- Senator Sanders’s Proposed Policies and Economic Growth by Christina Romer and David Romer
- An Open Letter from Past CEA Chairs to Senator Sanders and Professor Gerald Friedman
- FOMC: Conspiracists to the left of them, conspiracists to the right
- Pantheism and homotopy theory, Part 2
- Doing my homework: Heidegger, Latour on things
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Dear Senator Sanders and Professor Gerald Friedman,
We are former Chairs of the Council of Economic Advisers for Presidents Barack Obama and Bill Clinton. For many years, we have worked to make the Democratic Party the party of evidence-based economic policy. When Republicans have proposed large tax cuts for the wealthy and asserted that those tax cuts would pay for themselves, for example, we have shown that the economic facts do not support these fantastical claims. We have applied the same rigor to proposals by Democrats, and worked to ensure that forecasts of the effects of proposed economic policies, from investment in infrastructure, to education and training, to health care reforms, are grounded in economic evidence. Largely as a result of efforts like these, the Democratic party has rightfully earned a reputation for responsibly estimating the effects of economic policies.
We are concerned to see the Sanders campaign citing extreme…
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Paul Krugman worries that the reason why the Fed hiked by a quarter point in December 2015, and won’t immediately reverse course, is that their judgement has been impaired by talking to too many who work in banking, which industry suffers from very low interest rates.
As Paul noted in one of his earlier blogs, there are those on the right of the Fed who think that rates are so low, and quantitative easing was undertaken, as part of a liberal conspiracy to help Obama; or, to impoverish those who live off savings.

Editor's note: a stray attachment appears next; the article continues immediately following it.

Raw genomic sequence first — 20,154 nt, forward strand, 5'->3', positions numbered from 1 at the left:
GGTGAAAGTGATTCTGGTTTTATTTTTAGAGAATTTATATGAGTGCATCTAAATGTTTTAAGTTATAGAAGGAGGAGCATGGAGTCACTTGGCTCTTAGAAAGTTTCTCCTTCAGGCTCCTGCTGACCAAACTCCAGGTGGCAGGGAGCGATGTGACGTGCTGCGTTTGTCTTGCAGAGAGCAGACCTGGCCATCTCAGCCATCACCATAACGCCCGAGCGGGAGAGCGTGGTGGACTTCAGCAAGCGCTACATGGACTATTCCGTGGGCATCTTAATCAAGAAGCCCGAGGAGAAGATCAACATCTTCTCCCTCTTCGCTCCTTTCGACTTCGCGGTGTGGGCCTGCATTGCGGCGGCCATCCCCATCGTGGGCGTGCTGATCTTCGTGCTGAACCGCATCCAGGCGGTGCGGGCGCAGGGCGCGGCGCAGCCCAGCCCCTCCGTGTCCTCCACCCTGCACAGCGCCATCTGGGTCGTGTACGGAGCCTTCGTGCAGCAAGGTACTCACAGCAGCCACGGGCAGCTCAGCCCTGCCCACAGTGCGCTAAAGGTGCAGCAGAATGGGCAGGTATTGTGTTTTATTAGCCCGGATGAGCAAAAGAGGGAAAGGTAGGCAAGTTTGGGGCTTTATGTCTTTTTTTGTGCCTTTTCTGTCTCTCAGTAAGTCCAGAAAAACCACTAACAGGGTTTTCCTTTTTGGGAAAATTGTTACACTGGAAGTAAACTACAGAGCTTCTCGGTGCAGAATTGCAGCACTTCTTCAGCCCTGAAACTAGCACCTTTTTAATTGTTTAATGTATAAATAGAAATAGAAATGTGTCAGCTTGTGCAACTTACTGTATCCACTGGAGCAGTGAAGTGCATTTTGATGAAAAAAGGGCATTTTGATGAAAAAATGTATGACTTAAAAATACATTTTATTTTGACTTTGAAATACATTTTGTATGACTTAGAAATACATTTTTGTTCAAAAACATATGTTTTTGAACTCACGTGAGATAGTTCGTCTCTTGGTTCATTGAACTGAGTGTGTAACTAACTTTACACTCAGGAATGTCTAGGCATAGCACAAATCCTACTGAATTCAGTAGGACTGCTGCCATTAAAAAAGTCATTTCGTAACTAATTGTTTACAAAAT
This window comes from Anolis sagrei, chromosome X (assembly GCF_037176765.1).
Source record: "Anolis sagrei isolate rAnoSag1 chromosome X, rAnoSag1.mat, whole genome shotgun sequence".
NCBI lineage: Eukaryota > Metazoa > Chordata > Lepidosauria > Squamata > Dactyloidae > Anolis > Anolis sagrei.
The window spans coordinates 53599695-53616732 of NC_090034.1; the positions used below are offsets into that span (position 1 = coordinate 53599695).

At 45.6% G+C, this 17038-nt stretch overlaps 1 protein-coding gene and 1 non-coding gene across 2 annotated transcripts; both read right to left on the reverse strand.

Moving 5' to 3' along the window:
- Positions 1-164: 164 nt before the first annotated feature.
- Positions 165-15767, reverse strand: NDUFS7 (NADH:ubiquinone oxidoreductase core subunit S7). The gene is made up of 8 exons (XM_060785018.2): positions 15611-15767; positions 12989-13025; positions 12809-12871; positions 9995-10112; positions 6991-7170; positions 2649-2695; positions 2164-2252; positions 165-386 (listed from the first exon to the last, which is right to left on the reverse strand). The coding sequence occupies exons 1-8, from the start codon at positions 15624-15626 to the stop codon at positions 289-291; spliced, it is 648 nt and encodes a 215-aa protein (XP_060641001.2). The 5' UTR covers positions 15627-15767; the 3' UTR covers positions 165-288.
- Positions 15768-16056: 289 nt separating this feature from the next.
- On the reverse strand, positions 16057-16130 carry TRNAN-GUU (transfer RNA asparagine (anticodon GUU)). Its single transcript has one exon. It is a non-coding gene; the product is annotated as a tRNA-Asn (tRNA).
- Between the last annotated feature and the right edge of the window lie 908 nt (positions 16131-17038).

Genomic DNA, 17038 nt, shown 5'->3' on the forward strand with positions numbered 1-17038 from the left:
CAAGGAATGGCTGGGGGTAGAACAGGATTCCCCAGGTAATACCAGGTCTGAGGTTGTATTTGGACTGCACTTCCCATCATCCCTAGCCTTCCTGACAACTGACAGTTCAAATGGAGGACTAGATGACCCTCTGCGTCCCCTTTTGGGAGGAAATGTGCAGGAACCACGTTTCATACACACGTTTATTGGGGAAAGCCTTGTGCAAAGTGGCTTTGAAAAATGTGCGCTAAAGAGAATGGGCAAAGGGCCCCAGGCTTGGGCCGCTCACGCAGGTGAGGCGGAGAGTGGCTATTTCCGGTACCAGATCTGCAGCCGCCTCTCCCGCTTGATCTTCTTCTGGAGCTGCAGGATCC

If I was on the FOMC, I’d probably feel comfortable that there were conspiracists accusing me of having been corrupted by interest groups on opposing sides.
Addressing PK’s most recent charge, his worry seems pretty unlikely to me. The FOMC had no problem dropping interest rates like a stone – from 5.5%, to 0.25% – when the…
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Every mathematician should probably read Vladimir Voevodsky’s article in the Summer 2014 IAS Letter. Only time will tell whether it will be remembered as a historic document of the highest importance; in the meantime, it can be read as an unusually lucid and frank account of what the subtitle calls a Personal Mission to Develop Computer Proof Verification to Avoid Mathematical Mistakes. Voevodsky tells a few stories about subtle mistakes in important papers, including his own, that left him uneasy. I’ll skip ahead to the happy ending.
I now do my mathematics with a proof assistant. I have a lot of wishes in terms of getting this proof assistant to work better, but at least I don’t have to go home and worry about having made a mistake in my work. I know that if I did something, I did it, and I don’t have to come back to…
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Heidegger The Thing, quotes:
All distances in time and space are shrinking. […] Man […] now receives instant information […] of events which he formerly learned about only years later, if at all.
Yet the frantic abolition of all distances brings no nearness; for the nearness does not consist in shortness of distance. […] Short distance is not in itself nearness. Nor is great distance remoteness.
What is this uniformity in which everything is neither far nor near — is, as it were, without distance?
Everything gets lumped together into uniform distancelessness. How? Is not this merging of everything into the distanceless more unearthy than everything bursting apart?
Near to us are what we usually call things. The jug is a thing. What is a jug? We say: a vessel […] As a jug, the vessel is something self-sustained […] self-supporting, or independent.
An independent, self-supporting thing may become…
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I’ve been very delinquent about posting radio shows to the archive—sorry. Here’s a batch. There’s a break in the middle for KPFA fundraising (three weeks) and my racing to finish my book on Hillary Clinton (one week).
Speaking of KPFA fundraising, this Behind the News would not exist were it not for that excellent radio station. Please contribute (and mention BtN if you do).
September 10, 2015 Megan Marcelin, author of this and this, puts the post-Katrina gentrification of New Orleans into historical and theoretical perspective • Josh Bivens, co-author of this, on the gap between productivity and pay
August 27, 2015 DH on…
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